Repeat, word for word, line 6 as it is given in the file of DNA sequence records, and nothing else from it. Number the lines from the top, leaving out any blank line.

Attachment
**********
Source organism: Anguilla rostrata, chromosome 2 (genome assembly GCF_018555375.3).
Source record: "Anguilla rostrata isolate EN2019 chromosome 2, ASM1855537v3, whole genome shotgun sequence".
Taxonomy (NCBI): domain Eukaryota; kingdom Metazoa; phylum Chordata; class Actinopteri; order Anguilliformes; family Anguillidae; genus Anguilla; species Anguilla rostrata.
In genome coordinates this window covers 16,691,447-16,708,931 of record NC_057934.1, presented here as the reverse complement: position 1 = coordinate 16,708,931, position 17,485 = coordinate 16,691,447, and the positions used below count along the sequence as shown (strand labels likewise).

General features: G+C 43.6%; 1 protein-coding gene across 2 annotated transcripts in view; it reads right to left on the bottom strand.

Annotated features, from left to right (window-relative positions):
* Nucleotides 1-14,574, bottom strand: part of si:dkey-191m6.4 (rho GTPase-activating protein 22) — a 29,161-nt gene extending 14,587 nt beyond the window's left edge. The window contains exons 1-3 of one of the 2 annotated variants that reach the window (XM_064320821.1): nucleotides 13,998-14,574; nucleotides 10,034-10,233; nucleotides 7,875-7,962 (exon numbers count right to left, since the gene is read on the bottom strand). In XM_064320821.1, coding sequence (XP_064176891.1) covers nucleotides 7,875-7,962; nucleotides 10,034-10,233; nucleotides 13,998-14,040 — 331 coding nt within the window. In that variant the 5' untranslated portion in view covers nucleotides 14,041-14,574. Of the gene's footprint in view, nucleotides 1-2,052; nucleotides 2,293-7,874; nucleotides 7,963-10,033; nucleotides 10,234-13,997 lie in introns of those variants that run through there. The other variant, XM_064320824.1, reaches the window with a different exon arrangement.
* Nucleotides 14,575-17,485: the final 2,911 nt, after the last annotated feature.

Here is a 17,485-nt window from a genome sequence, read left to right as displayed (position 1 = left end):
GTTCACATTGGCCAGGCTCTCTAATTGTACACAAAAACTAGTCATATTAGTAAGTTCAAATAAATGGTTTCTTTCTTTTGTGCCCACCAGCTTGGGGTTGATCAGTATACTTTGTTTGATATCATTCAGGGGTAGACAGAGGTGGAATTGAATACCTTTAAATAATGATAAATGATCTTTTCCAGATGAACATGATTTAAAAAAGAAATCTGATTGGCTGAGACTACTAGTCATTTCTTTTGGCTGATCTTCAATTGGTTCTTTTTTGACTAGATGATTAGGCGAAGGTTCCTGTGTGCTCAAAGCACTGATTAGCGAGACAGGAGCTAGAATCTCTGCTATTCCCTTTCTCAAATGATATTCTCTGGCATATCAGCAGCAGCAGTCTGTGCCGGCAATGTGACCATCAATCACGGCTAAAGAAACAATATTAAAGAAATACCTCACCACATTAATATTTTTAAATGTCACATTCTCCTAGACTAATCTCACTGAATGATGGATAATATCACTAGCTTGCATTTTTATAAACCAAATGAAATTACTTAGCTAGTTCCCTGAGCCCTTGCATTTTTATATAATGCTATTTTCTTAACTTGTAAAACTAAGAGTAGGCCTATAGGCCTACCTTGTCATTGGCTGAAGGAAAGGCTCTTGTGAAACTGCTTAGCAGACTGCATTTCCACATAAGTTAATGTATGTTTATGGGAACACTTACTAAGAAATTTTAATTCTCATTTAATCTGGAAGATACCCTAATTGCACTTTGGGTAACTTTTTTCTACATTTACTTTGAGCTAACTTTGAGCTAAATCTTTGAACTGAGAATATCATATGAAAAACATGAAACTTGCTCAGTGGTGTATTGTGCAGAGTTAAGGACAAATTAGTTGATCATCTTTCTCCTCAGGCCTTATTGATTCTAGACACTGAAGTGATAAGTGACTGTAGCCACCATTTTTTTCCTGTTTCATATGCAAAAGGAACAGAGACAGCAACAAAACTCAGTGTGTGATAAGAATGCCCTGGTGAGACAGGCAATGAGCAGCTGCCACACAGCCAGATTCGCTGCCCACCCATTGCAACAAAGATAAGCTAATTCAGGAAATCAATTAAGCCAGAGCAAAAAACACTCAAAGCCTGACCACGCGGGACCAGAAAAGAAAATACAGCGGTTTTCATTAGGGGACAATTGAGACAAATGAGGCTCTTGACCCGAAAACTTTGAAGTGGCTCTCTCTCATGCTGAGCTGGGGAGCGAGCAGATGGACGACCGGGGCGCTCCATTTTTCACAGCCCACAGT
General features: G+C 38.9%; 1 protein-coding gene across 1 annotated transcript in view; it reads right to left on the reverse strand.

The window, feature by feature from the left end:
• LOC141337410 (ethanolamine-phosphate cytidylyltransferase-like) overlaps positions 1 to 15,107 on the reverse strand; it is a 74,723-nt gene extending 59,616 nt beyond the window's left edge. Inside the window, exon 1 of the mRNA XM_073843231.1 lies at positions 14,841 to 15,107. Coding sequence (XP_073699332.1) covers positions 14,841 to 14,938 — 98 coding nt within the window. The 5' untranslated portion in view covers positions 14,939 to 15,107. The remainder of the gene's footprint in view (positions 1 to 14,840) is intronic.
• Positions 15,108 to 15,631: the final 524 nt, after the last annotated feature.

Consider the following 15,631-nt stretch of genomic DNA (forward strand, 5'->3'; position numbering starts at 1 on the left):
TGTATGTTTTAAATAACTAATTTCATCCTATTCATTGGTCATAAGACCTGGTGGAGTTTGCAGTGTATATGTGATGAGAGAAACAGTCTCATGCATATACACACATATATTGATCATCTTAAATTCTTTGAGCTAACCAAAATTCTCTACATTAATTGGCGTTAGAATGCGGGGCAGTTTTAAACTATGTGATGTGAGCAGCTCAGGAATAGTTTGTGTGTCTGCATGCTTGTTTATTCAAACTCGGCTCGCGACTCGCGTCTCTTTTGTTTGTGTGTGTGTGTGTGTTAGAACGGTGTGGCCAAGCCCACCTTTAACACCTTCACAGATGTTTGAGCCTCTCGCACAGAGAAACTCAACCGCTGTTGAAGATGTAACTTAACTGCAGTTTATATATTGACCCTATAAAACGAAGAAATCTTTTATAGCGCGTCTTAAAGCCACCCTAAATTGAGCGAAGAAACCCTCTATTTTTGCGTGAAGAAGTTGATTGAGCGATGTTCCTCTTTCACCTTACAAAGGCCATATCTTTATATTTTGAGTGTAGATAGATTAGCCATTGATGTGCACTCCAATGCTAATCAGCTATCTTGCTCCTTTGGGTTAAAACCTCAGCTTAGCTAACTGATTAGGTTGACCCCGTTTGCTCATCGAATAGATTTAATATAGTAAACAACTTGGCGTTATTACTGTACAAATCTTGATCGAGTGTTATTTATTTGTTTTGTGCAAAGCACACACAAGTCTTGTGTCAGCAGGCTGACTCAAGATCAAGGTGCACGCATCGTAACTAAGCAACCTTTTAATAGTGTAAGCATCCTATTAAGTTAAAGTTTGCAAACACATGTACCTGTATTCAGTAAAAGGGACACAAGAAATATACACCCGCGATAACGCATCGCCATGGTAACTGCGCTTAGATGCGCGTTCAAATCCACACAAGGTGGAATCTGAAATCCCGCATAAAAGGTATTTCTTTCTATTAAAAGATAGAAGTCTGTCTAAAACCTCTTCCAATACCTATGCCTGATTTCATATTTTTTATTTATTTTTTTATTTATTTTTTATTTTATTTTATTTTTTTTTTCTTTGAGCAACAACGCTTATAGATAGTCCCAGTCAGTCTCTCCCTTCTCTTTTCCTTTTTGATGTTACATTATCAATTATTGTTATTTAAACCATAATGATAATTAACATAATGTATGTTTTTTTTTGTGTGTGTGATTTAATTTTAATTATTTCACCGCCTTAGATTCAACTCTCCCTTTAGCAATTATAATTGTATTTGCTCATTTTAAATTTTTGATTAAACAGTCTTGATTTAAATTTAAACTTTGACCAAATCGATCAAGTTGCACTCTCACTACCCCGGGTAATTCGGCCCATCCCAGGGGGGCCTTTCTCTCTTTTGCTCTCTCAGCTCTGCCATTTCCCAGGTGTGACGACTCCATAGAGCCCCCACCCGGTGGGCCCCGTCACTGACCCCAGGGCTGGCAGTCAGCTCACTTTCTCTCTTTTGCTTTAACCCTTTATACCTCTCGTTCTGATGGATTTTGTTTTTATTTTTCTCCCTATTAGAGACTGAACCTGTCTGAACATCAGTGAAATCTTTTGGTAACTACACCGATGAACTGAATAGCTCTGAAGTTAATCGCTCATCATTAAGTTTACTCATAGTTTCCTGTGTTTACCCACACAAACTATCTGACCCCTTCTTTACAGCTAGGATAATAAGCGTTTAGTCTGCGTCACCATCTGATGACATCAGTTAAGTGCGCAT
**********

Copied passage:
Annotated features, from left to right (window-relative positions):